The animals were able to recover their LW and BCS at the first calving, but the difference between the animals that could rebreed and those that could not persisted. According to Moraes et al. (2013), pregnancy rates remain below the desired rate when lactating cows present a decrease in the BCS to less than 3 points or an increase of 1 point from 2 points. The authors reached this conclusion when they evaluated the interval from the beginning of the reproductive period to pregnancy diagnosis, emphasizing the dependence on the food management used in this period. This period comprises the fall and winter seasons, during which, as previously described, there is a decrease in vegetation growth in the native fields present in the Pampa biome. It is also possible to relate the results obtained by Moraes et al. (2013) to the production of leptin in the body of the cows. If the BCS drops below 3 and there is a consequent decrease in body fat content, a lower level of leptin will be formed. However, if the BCS increases to greater than 2 points, there will be leptin production and circulation in the body, but with the BCS at this level, the cow’s LW is not sufficient to promote a new pregnancy.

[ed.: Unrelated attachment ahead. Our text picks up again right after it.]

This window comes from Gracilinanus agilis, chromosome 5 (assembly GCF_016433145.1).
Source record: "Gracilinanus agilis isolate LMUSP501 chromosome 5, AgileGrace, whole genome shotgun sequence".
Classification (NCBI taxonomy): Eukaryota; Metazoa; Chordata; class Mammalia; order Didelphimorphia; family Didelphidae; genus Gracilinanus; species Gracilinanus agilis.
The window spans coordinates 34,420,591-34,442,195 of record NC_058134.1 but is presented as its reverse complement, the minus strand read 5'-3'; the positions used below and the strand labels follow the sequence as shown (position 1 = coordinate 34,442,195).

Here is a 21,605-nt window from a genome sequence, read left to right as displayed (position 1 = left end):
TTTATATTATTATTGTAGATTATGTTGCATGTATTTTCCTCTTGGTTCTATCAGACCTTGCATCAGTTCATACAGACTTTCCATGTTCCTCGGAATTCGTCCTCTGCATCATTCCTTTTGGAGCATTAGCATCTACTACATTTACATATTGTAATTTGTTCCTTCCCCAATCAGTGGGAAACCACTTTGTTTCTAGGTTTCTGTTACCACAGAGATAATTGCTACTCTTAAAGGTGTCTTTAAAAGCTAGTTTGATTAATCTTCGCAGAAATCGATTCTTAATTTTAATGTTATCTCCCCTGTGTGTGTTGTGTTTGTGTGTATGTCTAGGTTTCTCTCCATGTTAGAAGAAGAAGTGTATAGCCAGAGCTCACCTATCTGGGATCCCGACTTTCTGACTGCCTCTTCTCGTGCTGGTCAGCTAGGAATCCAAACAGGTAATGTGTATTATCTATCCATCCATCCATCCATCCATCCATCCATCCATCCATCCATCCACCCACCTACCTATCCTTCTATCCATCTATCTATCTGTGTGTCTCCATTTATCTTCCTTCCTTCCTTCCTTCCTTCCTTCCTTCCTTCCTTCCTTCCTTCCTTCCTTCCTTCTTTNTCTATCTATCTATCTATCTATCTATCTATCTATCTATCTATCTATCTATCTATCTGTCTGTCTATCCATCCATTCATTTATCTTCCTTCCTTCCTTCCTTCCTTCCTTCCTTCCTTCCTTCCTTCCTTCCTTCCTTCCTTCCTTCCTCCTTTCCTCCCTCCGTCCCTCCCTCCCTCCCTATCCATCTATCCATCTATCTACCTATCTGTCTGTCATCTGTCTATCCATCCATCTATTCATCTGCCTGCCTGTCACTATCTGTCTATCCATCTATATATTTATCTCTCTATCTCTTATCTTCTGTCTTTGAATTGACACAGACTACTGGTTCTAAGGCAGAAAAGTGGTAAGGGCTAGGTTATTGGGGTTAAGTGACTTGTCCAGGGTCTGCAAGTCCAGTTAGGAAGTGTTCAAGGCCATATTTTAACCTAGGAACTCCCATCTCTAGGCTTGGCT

Based on the data presented in Table 1, there was a gain of LW in the weaning period at the end of the breeding season, but at the time of the pregnancy diagnosis, the BCS decreased. The decrease in the score was different among treatments, as females that calved again lost 0.10 points while those that did not calve lost 0.21 points between the end of the breeding season and pregnancy diagnosis. However, this drop was independent of genetic predominance since both types of females lost 0.16 BCS points. These results show that the lower animal performance during this period, due to reduced nutritional quality and/or later lactation, prevented rebreeding in order to give priority to the metabolism of the animal.